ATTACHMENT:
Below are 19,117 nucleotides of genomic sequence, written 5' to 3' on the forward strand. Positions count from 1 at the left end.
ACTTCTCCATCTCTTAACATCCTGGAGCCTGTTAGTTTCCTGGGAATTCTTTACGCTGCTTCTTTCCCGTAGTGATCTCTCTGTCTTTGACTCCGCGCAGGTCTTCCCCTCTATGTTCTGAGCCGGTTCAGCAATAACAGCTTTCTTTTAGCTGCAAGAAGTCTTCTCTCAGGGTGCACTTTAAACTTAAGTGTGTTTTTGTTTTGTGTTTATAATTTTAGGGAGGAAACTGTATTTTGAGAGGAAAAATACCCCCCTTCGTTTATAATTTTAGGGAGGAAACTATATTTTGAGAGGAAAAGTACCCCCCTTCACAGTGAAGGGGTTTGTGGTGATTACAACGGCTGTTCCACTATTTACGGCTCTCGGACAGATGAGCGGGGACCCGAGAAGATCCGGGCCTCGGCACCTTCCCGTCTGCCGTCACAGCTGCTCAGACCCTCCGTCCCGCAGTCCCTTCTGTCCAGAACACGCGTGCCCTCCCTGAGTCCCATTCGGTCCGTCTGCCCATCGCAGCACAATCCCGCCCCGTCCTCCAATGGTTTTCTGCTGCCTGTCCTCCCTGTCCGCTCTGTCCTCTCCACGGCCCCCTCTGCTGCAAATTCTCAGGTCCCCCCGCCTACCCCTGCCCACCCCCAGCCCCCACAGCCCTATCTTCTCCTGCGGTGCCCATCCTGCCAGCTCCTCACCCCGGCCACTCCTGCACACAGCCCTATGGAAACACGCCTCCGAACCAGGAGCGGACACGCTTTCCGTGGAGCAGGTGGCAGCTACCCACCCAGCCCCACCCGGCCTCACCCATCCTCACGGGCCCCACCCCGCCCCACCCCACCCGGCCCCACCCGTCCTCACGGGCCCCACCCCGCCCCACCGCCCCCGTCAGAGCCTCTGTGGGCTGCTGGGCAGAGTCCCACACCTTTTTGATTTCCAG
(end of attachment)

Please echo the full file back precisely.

Below are 19,117 nucleotides of genomic sequence, written 5' to 3' on the forward strand. Positions count from 1 at the left end.
ACTTCTCCATCTCTTAACATCCTGGAGCCTGTTAGTTTCCTGGGAATTCTTTACGCTGCTTCTTTCCCGTAGTGATCTCTCTGTCTTTGACTCCGCGCAGGTCTTCCCCTCTATGTTCTGAGCCGGTTCAGCAATAACAGCTTTCTTTTAGCTGCAAGAAGTCTTCTCTCAGGGTGCACTTTAAACTTAAGTGTGTTTTTGTTTTGTGTTTATAATTTTAGGGAGGAAACTGTATTTTGAGAGGAAAAATACCCCCCTTCGTTTATAATTTTAGGGAGGAAACTATATTTTGAGAGGAAAAGTACCCCCCTTCACAGTGAAGGGGTTTGTGGTGATTACAACGGCTGTTCCACTATTTACGGCTCTCGGACAGATGAGCGGGGACCCGAGAAGATCCGGGCCTCGGCACCTTCCCGTCTGCCGTCACAGCTGCTCAGACCCTCCGTCCCGCAGTCCCTTCTGTCCAGAACACGCGTGCCCTCCCTGAGTCCCATTCGGTCCGTCTGCCCATCGCAGCACAATCCCGCCCCGTCCTCCAATGGTTTTCTGCTGCCTGTCCTCCCTGTCCGCTCTGTCCTCTCCACGGCCCCCTCTGCTGCAAATTCTCAGGTCCCCCCGCCTACCCCTGCCCACCCCCAGCCCCCACAGCCCTATCTTCTCCTGCGGTGCCCATCCTGCCAGCTCCTCACCCCGGCCACTCCTGCACACAGCCCTATGGAAACACGCCTCCGAACCAGGAGCGGACACGCTTTCCGTGGAGCAGGTGGCAGCTACCCACCCAGCCCCACCCGGCCTCACCCATCCTCACGGGCCCCACCCCGCCCCACCCCACCCGGCCCCACCCGTCCTCACGGGCCCCACCCCGCCCCACCGCCCCCGTCAGAGCCTCTGTGGGCTGCTGGGCAGAGTCCCACACCTTTTTGATTTCCAG